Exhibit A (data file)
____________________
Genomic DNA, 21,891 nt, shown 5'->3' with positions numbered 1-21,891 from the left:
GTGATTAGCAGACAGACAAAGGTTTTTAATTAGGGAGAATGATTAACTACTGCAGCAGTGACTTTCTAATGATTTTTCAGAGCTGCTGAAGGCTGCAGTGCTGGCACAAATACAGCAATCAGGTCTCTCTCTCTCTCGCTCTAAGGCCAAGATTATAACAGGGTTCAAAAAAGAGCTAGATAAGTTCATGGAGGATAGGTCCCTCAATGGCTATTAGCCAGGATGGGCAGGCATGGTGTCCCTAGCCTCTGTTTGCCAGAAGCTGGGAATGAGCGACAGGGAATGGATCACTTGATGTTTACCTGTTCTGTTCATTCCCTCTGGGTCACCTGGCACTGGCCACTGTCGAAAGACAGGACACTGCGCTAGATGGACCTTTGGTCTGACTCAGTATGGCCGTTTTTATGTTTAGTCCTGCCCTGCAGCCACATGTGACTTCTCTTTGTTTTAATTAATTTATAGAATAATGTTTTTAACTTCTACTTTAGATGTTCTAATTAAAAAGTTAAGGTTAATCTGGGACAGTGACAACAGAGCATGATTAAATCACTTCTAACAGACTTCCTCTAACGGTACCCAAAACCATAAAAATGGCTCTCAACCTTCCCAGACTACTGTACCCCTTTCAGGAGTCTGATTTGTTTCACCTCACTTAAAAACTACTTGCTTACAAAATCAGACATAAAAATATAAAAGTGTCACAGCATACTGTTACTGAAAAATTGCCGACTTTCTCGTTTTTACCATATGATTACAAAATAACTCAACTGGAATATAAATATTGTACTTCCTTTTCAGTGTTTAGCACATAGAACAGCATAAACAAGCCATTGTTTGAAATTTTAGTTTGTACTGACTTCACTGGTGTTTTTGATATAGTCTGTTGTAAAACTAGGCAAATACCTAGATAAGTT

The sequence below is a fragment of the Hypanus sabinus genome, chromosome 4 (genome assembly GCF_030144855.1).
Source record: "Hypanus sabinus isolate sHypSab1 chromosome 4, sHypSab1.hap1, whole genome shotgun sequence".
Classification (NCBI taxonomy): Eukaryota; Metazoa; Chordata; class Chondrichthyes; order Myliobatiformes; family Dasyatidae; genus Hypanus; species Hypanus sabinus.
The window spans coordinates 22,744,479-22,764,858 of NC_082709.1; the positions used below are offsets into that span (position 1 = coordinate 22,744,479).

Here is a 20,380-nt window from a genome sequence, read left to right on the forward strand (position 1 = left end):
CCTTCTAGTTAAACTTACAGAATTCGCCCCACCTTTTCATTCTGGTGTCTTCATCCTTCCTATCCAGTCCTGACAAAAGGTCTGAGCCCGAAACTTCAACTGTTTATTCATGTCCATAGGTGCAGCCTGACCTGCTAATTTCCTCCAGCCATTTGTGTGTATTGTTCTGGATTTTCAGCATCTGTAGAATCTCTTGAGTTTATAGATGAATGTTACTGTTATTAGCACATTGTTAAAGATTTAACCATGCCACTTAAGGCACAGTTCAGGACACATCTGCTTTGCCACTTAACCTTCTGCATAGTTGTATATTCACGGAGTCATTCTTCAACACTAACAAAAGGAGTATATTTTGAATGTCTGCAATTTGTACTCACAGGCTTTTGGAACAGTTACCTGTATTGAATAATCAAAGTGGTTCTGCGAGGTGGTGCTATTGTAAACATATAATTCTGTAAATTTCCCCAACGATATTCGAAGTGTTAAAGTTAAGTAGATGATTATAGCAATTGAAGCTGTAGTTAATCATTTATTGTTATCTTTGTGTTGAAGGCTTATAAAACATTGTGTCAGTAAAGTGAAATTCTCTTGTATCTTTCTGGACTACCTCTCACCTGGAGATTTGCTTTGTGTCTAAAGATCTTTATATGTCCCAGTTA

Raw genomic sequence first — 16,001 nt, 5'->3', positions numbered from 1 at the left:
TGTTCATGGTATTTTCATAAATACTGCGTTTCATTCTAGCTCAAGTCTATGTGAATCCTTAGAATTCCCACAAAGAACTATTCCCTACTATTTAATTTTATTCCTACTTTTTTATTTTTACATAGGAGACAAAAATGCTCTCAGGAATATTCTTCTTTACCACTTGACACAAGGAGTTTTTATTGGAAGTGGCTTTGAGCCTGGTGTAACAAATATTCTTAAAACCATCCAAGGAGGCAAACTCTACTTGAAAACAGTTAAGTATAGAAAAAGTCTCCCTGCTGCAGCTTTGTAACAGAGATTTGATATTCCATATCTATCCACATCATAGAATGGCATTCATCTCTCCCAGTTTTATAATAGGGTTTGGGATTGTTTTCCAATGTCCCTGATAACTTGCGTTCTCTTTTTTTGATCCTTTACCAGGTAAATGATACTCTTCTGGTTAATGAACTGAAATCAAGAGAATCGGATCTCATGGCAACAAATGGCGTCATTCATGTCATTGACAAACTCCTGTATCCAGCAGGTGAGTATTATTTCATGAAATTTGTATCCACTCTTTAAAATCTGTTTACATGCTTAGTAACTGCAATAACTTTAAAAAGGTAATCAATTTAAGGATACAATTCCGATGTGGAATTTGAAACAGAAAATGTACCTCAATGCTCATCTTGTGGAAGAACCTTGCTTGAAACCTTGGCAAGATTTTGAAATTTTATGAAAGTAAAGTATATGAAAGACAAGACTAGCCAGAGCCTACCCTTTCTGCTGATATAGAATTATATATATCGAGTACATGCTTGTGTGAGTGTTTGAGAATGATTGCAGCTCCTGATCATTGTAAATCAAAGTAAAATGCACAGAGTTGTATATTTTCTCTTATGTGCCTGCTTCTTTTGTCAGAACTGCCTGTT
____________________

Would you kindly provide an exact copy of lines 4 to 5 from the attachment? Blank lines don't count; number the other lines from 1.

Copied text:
Source record: "Hypanus sabinus isolate sHypSab1 chromosome 4, sHypSab1.hap1, whole genome shotgun sequence".
Classification (NCBI taxonomy): Eukaryota; Metazoa; Chordata; class Chondrichthyes; order Myliobatiformes; family Dasyatidae; genus Hypanus; species Hypanus sabinus.